< Back to Resources

For Peace of Mind – Part II

post thumb

In our last blog, we talked about Policies and Procedures manuals and the reasons it is important to have a manual for your firm – no matter the size.  This blog is going to focus on another important aspect of policies and procedures – your remote workers policy.

More and more firms (and, of course, other businesses) are giving employees the flexibility of working from home.  In some cases, attorneys will work full time from their home offices.  Along with all of the benefits of working from home, there can be security concerns.  We need to make sure that we are guarding the confidentiality of our clients just as carefully in these home office situations.

Below is a list of items you may want to consider including in your remote worker policy:

  • Employee should have a dedicated workspace.
  • Computer provided by the firm, accessed by assigned user only, credentials are never shared, and it is used for work only.
  • Computer should be locked when not in use and should be password protected.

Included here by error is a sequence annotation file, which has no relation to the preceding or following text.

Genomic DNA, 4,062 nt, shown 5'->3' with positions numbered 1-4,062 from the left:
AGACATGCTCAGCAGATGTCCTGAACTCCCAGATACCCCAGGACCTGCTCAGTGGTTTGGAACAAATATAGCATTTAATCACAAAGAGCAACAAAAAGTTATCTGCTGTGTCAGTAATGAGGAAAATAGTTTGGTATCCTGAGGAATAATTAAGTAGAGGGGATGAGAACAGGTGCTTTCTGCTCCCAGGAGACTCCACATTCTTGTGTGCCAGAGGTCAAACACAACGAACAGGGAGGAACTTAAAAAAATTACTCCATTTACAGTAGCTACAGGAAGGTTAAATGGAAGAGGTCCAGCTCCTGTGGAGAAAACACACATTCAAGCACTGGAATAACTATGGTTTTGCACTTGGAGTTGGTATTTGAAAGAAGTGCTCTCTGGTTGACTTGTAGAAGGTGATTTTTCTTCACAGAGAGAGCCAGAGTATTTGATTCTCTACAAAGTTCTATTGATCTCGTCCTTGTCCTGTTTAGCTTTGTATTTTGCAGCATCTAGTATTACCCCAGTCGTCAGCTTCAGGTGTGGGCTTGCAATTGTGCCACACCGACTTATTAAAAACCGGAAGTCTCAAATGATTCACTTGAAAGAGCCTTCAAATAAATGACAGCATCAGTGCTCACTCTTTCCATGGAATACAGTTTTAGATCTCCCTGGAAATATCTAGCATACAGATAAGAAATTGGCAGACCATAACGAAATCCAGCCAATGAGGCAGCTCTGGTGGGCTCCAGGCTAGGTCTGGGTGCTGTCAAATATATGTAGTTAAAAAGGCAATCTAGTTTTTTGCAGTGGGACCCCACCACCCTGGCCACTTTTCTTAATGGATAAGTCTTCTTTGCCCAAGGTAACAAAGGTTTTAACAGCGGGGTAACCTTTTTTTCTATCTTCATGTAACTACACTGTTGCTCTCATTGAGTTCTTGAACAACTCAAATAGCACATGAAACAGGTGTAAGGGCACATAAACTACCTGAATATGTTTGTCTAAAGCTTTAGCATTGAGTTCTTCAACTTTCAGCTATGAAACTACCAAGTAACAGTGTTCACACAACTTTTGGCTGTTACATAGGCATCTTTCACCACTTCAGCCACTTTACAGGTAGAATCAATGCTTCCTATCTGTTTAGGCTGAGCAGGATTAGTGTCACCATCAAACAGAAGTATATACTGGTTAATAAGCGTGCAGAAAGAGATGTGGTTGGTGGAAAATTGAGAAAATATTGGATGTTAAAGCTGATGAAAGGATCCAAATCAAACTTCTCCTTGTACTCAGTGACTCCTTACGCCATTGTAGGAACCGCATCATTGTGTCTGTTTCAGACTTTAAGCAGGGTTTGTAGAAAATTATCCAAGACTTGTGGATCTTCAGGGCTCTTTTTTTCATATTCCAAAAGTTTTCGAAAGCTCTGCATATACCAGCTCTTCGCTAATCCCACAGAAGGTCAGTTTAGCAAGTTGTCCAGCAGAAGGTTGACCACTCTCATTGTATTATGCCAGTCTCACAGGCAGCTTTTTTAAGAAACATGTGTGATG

• Malware/virus software should be maintained and updated by the firm’s IT personnel.
  • Wi-Fi/Internet at home – high-speed connection with ample signal strength and must be secured with WPA or greater encryption.
  • Laptops should not be accessed in off-site locations utilizing public/open Wi-Fi connections.  If the employee must work at an off-site location, the employee should use his/her phone as a hot spot.
  • Laptop should be password protected, encrypted, and kept safe and secure – preferably never left in the car.  If laptop must be left in the car, it should be put in the trunk or somewhere completely out of sight.
  • Any documents containing confidential, privileged or other protected information that are printed at home need to be shredded.
  • No work documents should be accessed from any personal computer.
  • When taking work-related phone calls at home (or at any other location), employee should make certain no one can hear the conversation.
  • Clients should only be contacted using firm email accounts.  Gmail and other web-based email accounts are not as secure.
  • Employees should email personal contacts using only their personal email accounts.  Personal email accounts should not be integrated with the firm email account.

The above list is certainly not an exhaustive list but instead offers some suggestions to get you started. We also advise our clients to institute cell phone and e-security policies. We recommend working with your IT professional to develop your own comprehensive remote worker and e-security policies.

Since statistics show that remote work is here to stay, it benefits us, our clients, and our employees to have clear, specific guidelines in place.